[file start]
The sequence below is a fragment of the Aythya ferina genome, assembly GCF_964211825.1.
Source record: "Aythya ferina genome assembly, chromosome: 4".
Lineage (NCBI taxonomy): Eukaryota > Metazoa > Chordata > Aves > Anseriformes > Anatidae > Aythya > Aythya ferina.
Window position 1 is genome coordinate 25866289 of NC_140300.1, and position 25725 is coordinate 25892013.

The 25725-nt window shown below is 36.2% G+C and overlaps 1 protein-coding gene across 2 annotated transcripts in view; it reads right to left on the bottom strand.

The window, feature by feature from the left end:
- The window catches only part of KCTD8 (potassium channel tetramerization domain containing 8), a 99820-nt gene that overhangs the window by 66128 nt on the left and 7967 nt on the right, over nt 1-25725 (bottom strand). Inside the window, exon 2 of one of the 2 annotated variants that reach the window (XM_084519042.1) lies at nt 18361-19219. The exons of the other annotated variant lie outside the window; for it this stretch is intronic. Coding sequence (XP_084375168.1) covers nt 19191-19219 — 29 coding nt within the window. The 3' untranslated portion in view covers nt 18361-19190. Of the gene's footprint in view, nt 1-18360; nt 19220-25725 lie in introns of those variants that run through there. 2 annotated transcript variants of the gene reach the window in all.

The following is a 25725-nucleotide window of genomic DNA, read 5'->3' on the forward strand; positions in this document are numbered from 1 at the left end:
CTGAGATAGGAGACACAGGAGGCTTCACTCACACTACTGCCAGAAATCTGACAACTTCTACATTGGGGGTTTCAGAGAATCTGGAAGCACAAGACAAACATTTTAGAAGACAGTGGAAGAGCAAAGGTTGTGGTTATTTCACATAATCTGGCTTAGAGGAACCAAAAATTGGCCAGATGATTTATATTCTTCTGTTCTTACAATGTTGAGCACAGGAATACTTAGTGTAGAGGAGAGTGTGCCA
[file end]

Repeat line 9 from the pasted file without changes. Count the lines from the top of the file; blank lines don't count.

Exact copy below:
CTGAGATAGGAGACACAGGAGGCTTCACTCACACTACTGCCAGAAATCTGACAACTTCTACATTGGGGGTTTCAGAGAATCTGGAAGCACAAGACAAACATTTTAGAAGACAGTGGAAGAGCAAAGGTTGTGGTTATTTCACATAATCTGGCTTAGAGGAACCAAAAATTGGCCAGATGATTTATATTCTTCTGTTCTTACAATGTTGAGCACAGGAATACTTAGTGTAGAGGAGAGTGTGCCA